Resolution of Zoon’s balanitis following topical mupirocin application: A case report
How to cite this article: Narayanan A, Balasundaram MK, Thappa DM. Resolution of Zoon’s balanitis following topical mupirocin application: A case report. CosmoDerma 2022;2:40.
Zoon’s balanitis is an idiopathic condition affecting the glans penis. It is also known as balanitis circumscripta plasmacellularis or plasma cell balanitis. We report a case of Zoon’s balanitis with good improvement following topical mupirocin application.
A 32-year-old male patient presented with well-defined, erythematous, moist patches as kissing lesions involving the areas of glans penis and the inner surface of prepuce on either side of the coronal sulcus [Figure 1a] for the past six months. He experienced an occasional burning sensation over the lesion. There was no regional lymphadenopathy, phimosis, or paraphimosis present. There were no lesions elsewhere on the body suggestive of lichen planus or psoriasis. Side lab investigations, including tzanck smear, potassium hydroxide mount, and gram stain, didn’t reveal any abnormality. Dermoscopic examination (DermLite DL200 Hybrid, non-contact dermoscopy, polarized, ×10 magnification) of the lesion under revealed a focal orange-yellow structureless area with dilated linear-irregular and serpentine vessels [Figures 1c and 1d]. Few dotted vessels and chalice-shaped vessels were seen occasionally. Based on the clinical and dermoscopic features, a diagnosis of Zoon’s balanitis was made. The patient was treated with twice daily application of topical mupirocin 2% ointment and asked to review after a week. However, the patient came for review after 1 month. He had continued the application of mupirocin since he noticed he had significant improvement in the lesion [Figure 1b].
Zoon’s balanitis classically presents in uncircumcised middle-aged men. It presents as a well-demarcated, moist, glistening, erythematous lesion with a “cayenne pepper” speckled. While the lesions are commonly observed over the glans penis, they can also involve the inner surface of the prepuce or coronal sulcus. Kissing lesions may also be seen. Zoon’s balanitis is usually asymptomatic. However, few patients may develop pruritus or tenderness.
Histopathological examination typically reveals a dense lichenoid infiltrate with a predominance of plasma cells. In addition, “lozenge-shaped” keratinocytes, vascular proliferation, hemosiderin deposition, and erythrocyte extravasation may be seen. Dermoscopic examination reveals focal/diffuse orange-yellowish structureless areas with vascular dilatation/proliferation. The vessels may be curved, serpentine, convoluted, or chalice-shaped. In addition, linear-irregular vessels, dotted vessels, or spermatozoa-like vessels may be seen. The epidermal thinning seen in Zoon’s balanitis makes the dermal vessels appear sharper and brighter.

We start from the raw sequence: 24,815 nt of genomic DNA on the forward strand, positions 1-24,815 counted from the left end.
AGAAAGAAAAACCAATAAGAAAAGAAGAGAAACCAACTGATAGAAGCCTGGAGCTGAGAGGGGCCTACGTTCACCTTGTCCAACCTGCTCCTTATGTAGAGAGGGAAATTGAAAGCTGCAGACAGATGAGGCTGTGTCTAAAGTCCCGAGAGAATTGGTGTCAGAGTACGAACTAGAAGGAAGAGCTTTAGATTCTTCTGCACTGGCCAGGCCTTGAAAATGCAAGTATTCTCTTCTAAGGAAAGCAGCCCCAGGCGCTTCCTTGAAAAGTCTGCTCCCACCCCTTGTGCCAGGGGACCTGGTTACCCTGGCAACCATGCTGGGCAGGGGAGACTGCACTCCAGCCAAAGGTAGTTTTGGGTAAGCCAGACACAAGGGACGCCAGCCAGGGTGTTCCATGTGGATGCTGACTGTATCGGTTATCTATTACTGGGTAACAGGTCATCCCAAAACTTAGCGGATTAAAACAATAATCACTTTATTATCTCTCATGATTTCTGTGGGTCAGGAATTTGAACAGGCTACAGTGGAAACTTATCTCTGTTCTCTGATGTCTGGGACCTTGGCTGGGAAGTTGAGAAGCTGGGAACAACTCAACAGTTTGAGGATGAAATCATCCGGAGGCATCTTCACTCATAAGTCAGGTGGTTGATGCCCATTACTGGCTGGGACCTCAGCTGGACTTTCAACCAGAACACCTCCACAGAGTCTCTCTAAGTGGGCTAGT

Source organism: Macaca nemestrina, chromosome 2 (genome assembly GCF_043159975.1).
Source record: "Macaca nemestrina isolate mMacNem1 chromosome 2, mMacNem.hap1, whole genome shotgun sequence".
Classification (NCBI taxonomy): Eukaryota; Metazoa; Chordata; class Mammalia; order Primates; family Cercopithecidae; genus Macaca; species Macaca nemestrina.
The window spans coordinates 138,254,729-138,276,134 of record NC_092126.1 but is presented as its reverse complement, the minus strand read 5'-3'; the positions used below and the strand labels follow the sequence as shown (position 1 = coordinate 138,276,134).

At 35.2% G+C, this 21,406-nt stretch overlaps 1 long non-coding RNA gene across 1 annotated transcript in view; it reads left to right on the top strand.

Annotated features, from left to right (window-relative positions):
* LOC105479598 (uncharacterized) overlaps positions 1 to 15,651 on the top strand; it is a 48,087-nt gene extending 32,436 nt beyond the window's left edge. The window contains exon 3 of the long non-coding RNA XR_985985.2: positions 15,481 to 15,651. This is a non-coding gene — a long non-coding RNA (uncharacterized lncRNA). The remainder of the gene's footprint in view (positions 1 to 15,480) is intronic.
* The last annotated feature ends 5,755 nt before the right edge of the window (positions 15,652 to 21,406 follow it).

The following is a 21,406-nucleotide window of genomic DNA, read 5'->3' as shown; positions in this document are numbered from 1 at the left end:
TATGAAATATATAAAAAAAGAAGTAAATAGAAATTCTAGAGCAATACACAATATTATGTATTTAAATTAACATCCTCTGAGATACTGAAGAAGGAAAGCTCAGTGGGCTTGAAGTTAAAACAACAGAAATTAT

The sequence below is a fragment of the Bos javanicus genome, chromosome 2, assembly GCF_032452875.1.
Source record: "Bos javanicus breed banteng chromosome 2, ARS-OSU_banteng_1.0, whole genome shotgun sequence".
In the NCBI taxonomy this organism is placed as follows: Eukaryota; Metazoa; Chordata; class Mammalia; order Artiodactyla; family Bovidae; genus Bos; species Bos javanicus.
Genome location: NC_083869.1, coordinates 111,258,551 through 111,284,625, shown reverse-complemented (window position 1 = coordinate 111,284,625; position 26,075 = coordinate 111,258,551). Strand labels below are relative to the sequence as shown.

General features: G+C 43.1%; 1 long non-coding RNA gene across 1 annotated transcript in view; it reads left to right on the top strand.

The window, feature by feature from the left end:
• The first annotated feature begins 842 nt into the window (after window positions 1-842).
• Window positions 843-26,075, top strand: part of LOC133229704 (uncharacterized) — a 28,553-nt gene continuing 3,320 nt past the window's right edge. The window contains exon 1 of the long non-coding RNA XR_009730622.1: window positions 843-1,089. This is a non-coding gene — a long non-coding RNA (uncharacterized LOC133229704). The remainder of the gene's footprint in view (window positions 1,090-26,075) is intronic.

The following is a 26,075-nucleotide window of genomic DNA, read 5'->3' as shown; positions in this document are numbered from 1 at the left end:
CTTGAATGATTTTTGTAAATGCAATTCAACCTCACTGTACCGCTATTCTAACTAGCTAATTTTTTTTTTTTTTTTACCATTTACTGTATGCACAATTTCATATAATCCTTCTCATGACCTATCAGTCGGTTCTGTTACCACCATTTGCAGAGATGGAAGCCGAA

Educating the patient regarding genital hygiene is an easy and beneficial action. Patients might also require counseling and reassurance regarding their cosmetic appearance. Circumcision will almost always cure the disease. Traditionally, potent topical corticosteroids or topical calcineurin inhibitors were used to provide symptomatic relief to the patient. Petersen et al. demonstrated suppression or cure of Zoon’s balanitis following treatment with 2% fusidic acid cream. Chessa et al. demonstrated improvement in Zoon’s balanitis following treatment with betamethasone plus fusidic acid combination cream. Lee et al. and Bari et al. observed improvements in Zoon’s balanitis following treatment with topical mupirocin ointment. There was a significant improvement in these lesions within 2 weeks of treatment with topical mupirocin. Our patient also noticed significant improvement with mupirocin, which resulted in the continuation of the treatment on his own.
Erythematous lesions in the glans penis and prepuce might require a histopathological examination to make a diagnosis. However, many patients are not comfortable with the mucosal biopsy procedure in the genitalia. There is a prompt response to mupirocin in patients with Zoon’s balanitis. Dermatologists may consider a therapeutic trial with topical 2% mupirocin ointment before proceeding to a biopsy when Zoon’s balanitis is being considered. This would establish the diagnosis and simultaneously treat the condition.
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Patient’s consent not required as patient’s identity is not disclosed or compromised.
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Conflict of interest
Author Devinder Mohan Thappa is the Editor-In-Chief of the journal.